Newspaper Page Text
Lady Constance Stewart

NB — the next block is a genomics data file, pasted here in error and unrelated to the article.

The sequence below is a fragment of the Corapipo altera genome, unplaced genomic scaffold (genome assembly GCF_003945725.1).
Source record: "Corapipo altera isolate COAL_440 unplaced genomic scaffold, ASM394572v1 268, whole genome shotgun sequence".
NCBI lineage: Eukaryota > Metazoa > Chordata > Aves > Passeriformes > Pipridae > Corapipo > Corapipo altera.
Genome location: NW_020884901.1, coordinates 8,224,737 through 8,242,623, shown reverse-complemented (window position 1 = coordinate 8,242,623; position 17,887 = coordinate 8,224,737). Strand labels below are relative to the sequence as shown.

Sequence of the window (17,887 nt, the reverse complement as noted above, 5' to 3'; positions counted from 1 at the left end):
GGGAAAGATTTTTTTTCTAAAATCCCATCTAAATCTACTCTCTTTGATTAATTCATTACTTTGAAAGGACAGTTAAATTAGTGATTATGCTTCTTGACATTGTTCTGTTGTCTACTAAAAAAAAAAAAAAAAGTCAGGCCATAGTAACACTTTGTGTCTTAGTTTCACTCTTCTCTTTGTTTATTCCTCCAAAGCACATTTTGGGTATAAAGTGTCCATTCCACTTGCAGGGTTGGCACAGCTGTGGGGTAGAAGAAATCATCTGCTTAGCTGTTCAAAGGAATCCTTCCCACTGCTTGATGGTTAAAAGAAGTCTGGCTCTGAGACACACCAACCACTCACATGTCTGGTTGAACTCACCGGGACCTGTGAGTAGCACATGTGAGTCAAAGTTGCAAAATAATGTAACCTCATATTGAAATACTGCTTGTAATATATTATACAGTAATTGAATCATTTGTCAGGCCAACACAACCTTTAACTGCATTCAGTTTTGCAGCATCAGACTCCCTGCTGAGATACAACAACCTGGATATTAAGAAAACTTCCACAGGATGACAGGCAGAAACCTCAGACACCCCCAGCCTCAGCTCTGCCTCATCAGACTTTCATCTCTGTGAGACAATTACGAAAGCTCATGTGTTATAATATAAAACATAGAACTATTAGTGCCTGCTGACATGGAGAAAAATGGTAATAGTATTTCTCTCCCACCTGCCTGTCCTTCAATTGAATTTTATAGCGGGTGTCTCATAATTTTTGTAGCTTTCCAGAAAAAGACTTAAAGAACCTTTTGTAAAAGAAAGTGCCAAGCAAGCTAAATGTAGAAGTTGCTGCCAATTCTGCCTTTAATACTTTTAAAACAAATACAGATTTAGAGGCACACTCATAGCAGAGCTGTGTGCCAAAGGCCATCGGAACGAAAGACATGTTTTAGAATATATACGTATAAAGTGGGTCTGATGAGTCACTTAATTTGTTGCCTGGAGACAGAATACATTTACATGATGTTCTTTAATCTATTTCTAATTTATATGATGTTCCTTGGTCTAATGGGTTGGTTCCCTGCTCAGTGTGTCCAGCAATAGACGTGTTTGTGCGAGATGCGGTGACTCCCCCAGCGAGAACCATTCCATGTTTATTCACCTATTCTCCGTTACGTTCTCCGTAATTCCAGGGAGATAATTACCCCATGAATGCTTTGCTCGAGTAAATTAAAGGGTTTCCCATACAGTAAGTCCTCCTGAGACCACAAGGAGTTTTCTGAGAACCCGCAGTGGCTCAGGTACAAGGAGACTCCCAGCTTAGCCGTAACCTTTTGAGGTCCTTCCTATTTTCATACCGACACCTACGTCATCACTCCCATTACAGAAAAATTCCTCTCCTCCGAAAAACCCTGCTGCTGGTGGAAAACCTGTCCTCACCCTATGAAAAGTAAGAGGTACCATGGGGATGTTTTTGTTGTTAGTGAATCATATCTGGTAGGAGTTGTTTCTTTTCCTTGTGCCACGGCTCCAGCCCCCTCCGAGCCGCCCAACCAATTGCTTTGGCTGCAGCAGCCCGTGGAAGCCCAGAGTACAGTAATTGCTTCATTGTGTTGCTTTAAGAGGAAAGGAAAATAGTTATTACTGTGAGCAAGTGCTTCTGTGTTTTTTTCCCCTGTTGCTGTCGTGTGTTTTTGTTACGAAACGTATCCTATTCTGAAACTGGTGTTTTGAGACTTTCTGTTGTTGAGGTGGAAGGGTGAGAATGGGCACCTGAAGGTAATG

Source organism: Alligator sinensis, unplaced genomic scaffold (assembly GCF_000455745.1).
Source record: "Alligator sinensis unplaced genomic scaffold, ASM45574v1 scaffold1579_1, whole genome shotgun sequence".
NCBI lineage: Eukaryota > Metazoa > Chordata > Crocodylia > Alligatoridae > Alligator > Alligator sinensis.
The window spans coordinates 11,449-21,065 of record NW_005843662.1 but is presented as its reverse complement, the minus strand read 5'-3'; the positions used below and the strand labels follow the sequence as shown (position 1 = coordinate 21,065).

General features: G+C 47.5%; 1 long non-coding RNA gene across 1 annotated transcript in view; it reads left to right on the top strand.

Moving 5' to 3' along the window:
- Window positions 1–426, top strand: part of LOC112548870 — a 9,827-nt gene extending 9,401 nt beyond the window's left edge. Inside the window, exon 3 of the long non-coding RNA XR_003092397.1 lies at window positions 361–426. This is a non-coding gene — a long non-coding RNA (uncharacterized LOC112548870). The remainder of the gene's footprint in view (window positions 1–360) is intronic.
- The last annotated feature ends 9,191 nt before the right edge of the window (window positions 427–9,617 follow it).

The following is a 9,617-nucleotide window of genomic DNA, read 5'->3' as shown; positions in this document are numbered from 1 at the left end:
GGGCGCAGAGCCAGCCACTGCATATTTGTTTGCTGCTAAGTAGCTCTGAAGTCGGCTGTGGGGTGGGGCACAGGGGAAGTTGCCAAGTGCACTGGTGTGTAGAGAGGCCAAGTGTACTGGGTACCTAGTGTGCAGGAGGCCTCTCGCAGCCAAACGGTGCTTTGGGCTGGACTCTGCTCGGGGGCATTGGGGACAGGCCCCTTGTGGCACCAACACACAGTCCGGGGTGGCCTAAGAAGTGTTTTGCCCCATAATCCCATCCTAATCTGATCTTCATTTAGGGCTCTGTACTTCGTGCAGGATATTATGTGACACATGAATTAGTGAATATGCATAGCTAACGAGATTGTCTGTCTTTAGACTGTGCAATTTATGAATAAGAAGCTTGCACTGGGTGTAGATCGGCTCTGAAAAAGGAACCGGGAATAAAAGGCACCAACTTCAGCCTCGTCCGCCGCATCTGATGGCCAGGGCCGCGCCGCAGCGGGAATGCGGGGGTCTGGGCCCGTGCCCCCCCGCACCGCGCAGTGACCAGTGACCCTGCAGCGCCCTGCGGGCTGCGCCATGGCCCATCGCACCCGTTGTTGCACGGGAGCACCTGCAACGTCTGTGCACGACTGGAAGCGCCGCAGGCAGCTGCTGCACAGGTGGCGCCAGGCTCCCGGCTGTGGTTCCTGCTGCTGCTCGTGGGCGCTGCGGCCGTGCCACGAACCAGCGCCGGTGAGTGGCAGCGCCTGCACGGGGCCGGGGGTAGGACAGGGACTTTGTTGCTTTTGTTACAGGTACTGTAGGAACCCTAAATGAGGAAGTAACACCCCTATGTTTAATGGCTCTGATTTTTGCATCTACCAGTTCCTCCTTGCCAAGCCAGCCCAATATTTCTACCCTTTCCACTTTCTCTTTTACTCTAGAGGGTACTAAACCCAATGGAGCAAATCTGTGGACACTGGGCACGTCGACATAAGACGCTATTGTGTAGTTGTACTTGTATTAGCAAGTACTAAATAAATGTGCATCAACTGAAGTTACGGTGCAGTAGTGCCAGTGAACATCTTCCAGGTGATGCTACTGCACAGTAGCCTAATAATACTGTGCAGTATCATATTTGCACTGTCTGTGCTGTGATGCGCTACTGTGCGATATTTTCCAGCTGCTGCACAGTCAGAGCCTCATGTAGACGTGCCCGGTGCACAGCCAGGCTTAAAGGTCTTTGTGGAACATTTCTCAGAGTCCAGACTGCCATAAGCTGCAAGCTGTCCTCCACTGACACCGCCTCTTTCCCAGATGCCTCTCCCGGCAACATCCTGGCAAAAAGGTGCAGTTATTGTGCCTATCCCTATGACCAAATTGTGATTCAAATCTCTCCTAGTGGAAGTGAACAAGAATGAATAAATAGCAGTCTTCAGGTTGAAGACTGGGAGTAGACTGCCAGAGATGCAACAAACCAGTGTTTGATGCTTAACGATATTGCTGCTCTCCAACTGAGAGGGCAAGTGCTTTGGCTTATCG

Richardson Arranges to Give London the Barefoot Greek Dance Which Made the Fashionable "Friday Evening Club99 Titter ADY CONSTANCE STEWART RICHARDSON, most startling and unconventional of aristo crats. has just startled London with a new dan< Lady Constance is giving the BritiEh public a new interpretation cf "The Greek Faun." together with a most extensive vista of the un draped shapely limbs for which she 1* widely celebrated. Can thi? be the mysterious dance that caused New York society to drop Lady Constance and caused Lady Constance to condemn New York Eociety in terms that were eomething more than sarcastic? Whether society found Lady Con stance too ridiculous or too shock ing is somewhat uncertain. It is certain that after giving one of her dances at "the Friday Evening Club," an organization of the bright est Bocial lights in New York, she left abruptly. The Club met last Winter on Fri day evenings in the Delia Robbia room, at the Hotel Vanderbilt. Such leaders of society bb Mrs. Cornelius Vanderbilt. Jr.. Mrs. Ogden L. Mills and Mrs Leonard M. Thomas were members. Rumor says that one or more mem bers tittered audibly at the sight of Lady Constance doing a bare-footed classical dance, whereat she said "Unappreciative Philifitlnes" o r "Pigs." or words to that effect, turned her back on the club and in dignantly departed. Those who had been present said afterwards that they ought not to talk about it. and then some of them said that it was "really too ridicul ous." and others said that "that sort of thine isn't suitable for a social affair." So it looks aB if Lady Constance had given society a more than com mon surprise, doesn't it? The performance which Lady Con stance is now giving at the Empire Music Hall in London is a Greek ballad dance called "The Wilder ness," with words by Sturge Moore, and music by Gustave Ferrari. Lady Constance takes the part of the prin ci- *1 faun. That of the God Pan is aeBvJied by Chief Kagbawgan, an Indian gentleman with a sympathy for fauns. The piece was evidently inspired by Lady Constance, for she has for -nine years said that we should live j-sd dress as much like Greek fauns bb poBBible. On the programme are some little notes on the habits of faunp, which are interesting: "The idea of 'The Wilderness* is to revive the Greek ballad dance?using voices as extra instruments in ihe orchestration. One of the most inter esting types in Greek mythology, the fauns, man-like in form, but with all the instincts of the animal, have hitherto had but or.e side of their disposition displayed on the stage. ? ? ? In 'The Wilderness* their many other, entertaining traits will be revealed?they will appear in turn suspicious, fearful, playful, irrespon sible in their gaitey, passionate and cruel?traits which the interpreters have studied from the Greek anti ques." Lady Constance as a faun wears a little drapery around her waist and a little less about her shoulders. Her well-developed, unspoiled feet and lower limbs are bare and so are her equally well developed arms. Her dances symbolize and portray vividly the simple emotions of the faun?joy. anger, nleasure. love. That a member of a ducal family should he giving such an exhibition at a London music hall has caused a tremendous shock in Great Britain. The picturesque dancer is the daughter of the late Ear! of Cro martie and the granddaughter of a former Duke and Duchess of Suth erland. This duchess was an es pecial friend of Queen Victoria, and this fact has made Lady Constance's plunge into barefoot dancing all the more striking. She married Sir Edward Austin Stewart Richard son. member of a very old Scottish family. In her girlhood she per formed remark able feats of ri ding. shooting, ikating and swim ming. The reali zation that she had a very fine and unspoiled fig lire gradually forced upon her :he conviction ;hat ehe ought to give the public the benefit of it and r.elp future generations to be beautiful. Even the broad minded King Ed ward was shocked at her daring per formances. Final ly when she per sisted in keeping an engagement at the Palace Music Hall. London, she fell under serious royal displeasure Lady Constance, however, filled that engagement and many others. Of all the snubs, perhaps the one most felt hy her Ladyship was that of her cousin, the Duke of Suther land. From childhood she had been Five Interesting Photographs of Lady Constance Richardson as a Greek Faun in Her Latest Barefooted Public Performance. a welcome and frequent visitor at Dunrobin Castle. Hut since she showed her bare feet and ankles the drawbridge around the famous old moat, has not been lowered for I.ady Constance. English society naturally admired her for her athletic and sporting per formances. Long ago she won a gold medal as the champion woman swimmer for one mile. She rode horseback to church when she was married. The bride groom did likewise, and immediately after the ceremony many of the guests accompanied the bride and groom on a cross country ride. She has never worn corBets, and believes in as few clothes as pos sible. in recent years her cos tumes have be come steadily more uaring. , Sir Edward Stewart - Richard .son, who was a captain in the Highland Regi ment called "The Black Watch," was severely wounded in the present war in France and di??d of his wounds after his return home to England. He was a con ventional, unorigi nal Englishman, and he was con s I d e r a b 1 y dis tressed by the un* convention a 1 11 y and originality of niif wife. Never theless he stood b'^ her loyally, though court and society disowned her This absolute devotion to his picturesque wife was appreciated by a New Yorker who saw him cooling her feet with a soda water syphon In the lobby of a New York hotel, after her exertions in'the dance. She is now trying to forget his memory in the faun's dance. He left three sons, whom their mother is bringing up according to her ideals of liberty and lack of superfluous clothing. "I make my hoys take exercise every morning for fifteen minutes in a perfectly nude state," she explains. "In that way the air and sunshine directly reach their vital organs. Generally I send them straight from their beds to the gardens. In the mid-Winter they take their morning exercise nude indoors, and after the bath. Ordinarily fifteen minutes of play in the nude is ^ enough. A child's Instinct for play is an un erring guide. They do not loiter at tlioir play. Instoad, they run about as playfully and tease each other as persistently as puppies, until they are tired. I never excuse my boys from ihIs quarter of an hour of naked play unless they aro seriously ill. 1 have trained them to believe that it is as necessary a part of the day's pro gramme as brushing their teeth." These interesting little children are never allowed to see a picture of a mutilated or misformed body or to hear a story which tells anything about killing, such as "Jack the Giant Killer." Incidentally. Lady Constance is said to be making $1,000 a week by shocking the British aristocracy and entertaining the common British public. She needs it. for neither her ancestors nor her husband left her much. Good and Bad Promised fev the Stars for the Month of June IN THE Full Moon scheme through which the month enters, Mars and Venus are setting, but the latter as exalted is a pleasant earnest f6r foreign controversies, and Jomestic intercourse as well, and assures harmony for each up to the 13th, following which another order prevails that will involve some delicate problems in statecrafl, particu larly the last week of the month. In the early days a very romantic spirit pervades the aristocratic realm, and no table weddings will occur, including one or more in the diplomatic circle. Despite calmness, forbearance, and fnrsse in our relation to tho European mix-up. we are approaching a rupture with a foreign Power, if, indeed, such does not happen ere the close of June. The Summer Solstice, beginning June 22, is ominous with testimonies of this na ture, which equate with astral malev olencies in the President's horoscope for early and late Summer. will be confronted with enhanced difficulties, and with a less capacity to subvert the threatened e*iils. Accidents to aeroplanes will be nu merous, due to a combination of faulty mechanism. foolhardiness and "air pockets." as indicated by Mars square Uranus, the same including building and tunnel casualties. Jupiter, in the western angle for the far western States, is a happy omen for their peace and welfare, and a general safeguard for the Pacific shores. Storm formations cover the early days %s of the month, centring around the 4th and nth. with unseasonable temperature and low barometer. From the* fith to the 8th there will be sudden squalls and electric displays. Neptune Hovers over the Mississippi basin at this time, significant of a deluge and danger to crops and property. A finer clemency in the upper strata may be looked for around the 23d. There will be tornadoes in the last week of the month, particularly between the 25th f?nd 2Sth. which includes two important conjunctions with Saturn. Earthquakes will be reported from various sections. Specific incidents niay be looked for on or near the following dates: June 1-2?The Government much per turbed over a foreign incident; local ex ecutives likewise harassed by unseemly happenings in officialdom. Share mar kets depressed. .lime 5-C?Crimes against women, and a poisoning case attract attention. June ir>?A subway accident probable, also numerous explosions; a building casualty, and death to an aviator. Cor oners very busy at this period. The 22d of June Is of similar import. A com bination of Mars and Uranus will stir up crime of the auto-bandit type. June 20?Scandal in high life. Dis quieting reports from abroad, and much concern in diplomatic circles. A tem porary clearing of the situation on the 23d. June 21?From this date to the close of the month is a generally disturbed period, marked by poisonings, suicides by asphyxiation, and a prevalence of crime. Death visits the mighty in the church, in science and in literature. Losses to American shipping, which will do well to avoid all mine fields at this time, especially oil steamers. Dock casualties may be expected. Market de pression, much sickness and hospitals overbusy. June is not a good month for Saturn natives. ' Hence, caution and a mini mizing of effort should be exercised by those born between the 23d and 29th of March, June, September, or December of any year; or in 1849, Winter of 1850, Summer of 1856, Winter or Summer of 1863, Fall of 186R, in<^66. Winter of 1867, in 1871, Summer of 1878, Winter of 1879, Fall of 188f?, Winter or Spring of 1886 or Fall of 1892. A Jupiterian and & kindlier atmos phere surround those norn In the third week of January, March, May, July or November of any year; or If in the Sum mer of 1848, Winter of 1852, Summer of 1854, Spring of 1S.S6. Winter of 1S58. Summer of 1860, in 1864, Fall of 1867, in 1869-70, Winter or Spring of 1772, Summer of 1S76, Winier of 1SS0, Sum mer of 1887, or in 1896. Push ali inter ests with confidence. Uranus menaces those horn between the 5th and 8th of February, May, August or November of any year, par ticularly the fair sex. They face danger through attachments and in domestic grooves. Juno 6th, 12th, 14th. 21st and 23d are favorable anniversaries for the coming year of life. The 1st io 4th jeopardize the family Interests. <_upyiifcni, i;mo, uy me Star Company. Great Britain Rights Reservod.